The next problem is overall power. If we did replace every ICE car with a BEV, we'd just about double the electrical demand of the USA. Just for cars, not even factoring in trucks, planes, and trains. Where is all that grid power coming from? And we'll need grid upgrades to deliver it.

And then there's production. Tesla is hoping to be able to supply batteries about 1.5 million BEVs per year from their Gigafactory... it's going to take quite awhile to replace all 250+ million passenger cars. And of course, ability is one thing, desire another. It's not even a stretch to imagine a large population in the US switching from paranoia about the Government coming to take their guns to one about the Government coming to take their cars and trucks.

This succeeds much better going slowly. That also delivers better costs on batteries and the chance of better technologies along the way.

Comment Fairly regularly (Score 1) 331

I do compilers, low level OS stuff, debuggers, code analysis tools, so I'm always having to switch languages or keep up with other languages. When I have more of a choice my current preferences are a mixture of C++14, Perl and Assembly ( especially PowerPC ). Modern C++ is a pretty nice language and I consider it distinct from C++98 and earlier. I also have way too much fun playing with meta-programming when I can. And template meta-programming is always fun for adding another level. Wrote a binary object file parser once that was pretty much all default member initializers ( thanks C++14 ) and template meta programming. Why write a function when the compiler will do it for you, especially when you are writing another compiler.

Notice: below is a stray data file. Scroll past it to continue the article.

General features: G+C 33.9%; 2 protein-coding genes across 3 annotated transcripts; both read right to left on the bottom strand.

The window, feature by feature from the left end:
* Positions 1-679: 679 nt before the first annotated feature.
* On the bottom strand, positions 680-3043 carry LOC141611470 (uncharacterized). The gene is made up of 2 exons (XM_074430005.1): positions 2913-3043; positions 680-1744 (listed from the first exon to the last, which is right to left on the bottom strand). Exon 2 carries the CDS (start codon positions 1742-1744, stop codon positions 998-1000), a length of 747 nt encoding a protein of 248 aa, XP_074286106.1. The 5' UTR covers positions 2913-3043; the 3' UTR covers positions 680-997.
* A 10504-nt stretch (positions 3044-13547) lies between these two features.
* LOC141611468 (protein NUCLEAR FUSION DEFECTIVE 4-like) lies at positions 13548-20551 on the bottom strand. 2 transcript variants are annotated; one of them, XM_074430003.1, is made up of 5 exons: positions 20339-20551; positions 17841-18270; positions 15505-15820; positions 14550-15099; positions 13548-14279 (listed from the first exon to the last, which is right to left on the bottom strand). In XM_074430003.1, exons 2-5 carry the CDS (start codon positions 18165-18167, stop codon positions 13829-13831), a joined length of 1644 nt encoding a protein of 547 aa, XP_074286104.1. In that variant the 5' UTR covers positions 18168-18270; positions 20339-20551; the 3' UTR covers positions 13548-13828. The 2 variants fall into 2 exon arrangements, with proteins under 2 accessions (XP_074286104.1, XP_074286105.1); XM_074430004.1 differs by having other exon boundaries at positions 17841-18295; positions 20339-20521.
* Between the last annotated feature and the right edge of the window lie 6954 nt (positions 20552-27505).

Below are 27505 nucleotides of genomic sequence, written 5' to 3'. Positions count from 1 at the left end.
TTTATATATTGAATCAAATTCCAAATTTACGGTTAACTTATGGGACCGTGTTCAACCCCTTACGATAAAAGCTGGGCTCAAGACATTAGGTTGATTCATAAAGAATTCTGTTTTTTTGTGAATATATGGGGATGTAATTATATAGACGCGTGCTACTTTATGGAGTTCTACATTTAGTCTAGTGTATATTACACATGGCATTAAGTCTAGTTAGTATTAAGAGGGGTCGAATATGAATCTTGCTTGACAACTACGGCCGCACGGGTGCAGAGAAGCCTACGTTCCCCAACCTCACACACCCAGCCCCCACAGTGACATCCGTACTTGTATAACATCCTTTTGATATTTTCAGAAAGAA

Comment Re:Actually 3rd point was agreement with trial jud (Score 1) 23

Actually whoever the new guy is, I don't find the site to be "improved" at all; seems a little crummy. The story was butchered and incorrectly interpreted, and the all important software for interaction seems less interactive.

But what do I know?

As to my absence I've been a bit overwhelmed by work stuff, sorry about that, it's no excuse :)

Comment Actually 3rd point was agreement with trial judge (Score 4, Informative) 23

The story as published implies that the ruling overruled the lower court on the 3 issues. In fact, it was agreeing with the trial court on the third issue -- that the sporadic instances of Vimeo employees making light of copyright law did not amount to adopting a "policy of willful blindness".